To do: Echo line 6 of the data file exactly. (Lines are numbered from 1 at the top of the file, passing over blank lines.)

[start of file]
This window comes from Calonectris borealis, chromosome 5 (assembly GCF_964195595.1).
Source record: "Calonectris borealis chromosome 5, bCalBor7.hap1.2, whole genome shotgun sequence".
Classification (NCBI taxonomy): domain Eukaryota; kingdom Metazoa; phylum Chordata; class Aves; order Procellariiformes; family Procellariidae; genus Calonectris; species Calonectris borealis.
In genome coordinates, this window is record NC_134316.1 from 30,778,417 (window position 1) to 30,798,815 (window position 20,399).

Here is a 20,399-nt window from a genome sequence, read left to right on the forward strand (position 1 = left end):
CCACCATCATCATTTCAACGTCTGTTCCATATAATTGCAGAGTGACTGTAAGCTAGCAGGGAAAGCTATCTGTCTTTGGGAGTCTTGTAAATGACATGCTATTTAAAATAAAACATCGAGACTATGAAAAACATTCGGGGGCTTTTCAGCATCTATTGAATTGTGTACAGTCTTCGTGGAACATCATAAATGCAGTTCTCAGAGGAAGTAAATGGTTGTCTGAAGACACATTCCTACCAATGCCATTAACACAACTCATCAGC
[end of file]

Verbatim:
CCACCATCATCATTTCAACGTCTGTTCCATATAATTGCAGAGTGACTGTAAGCTAGCAGGGAAAGCTATCTGTCTTTGGGAGTCTTGTAAATGACATGCTATTTAAAATAAAACATCGAGACTATGAAAAACATTCGGGGGCTTTTCAGCATCTATTGAATTGTGTACAGTCTTCGTGGAACATCATAAATGCAGTTCTCAGAGGAAGTAAATGGTTGTCTGAAGACACATTCCTACCAATGCCATTAACACAACTCATCAGC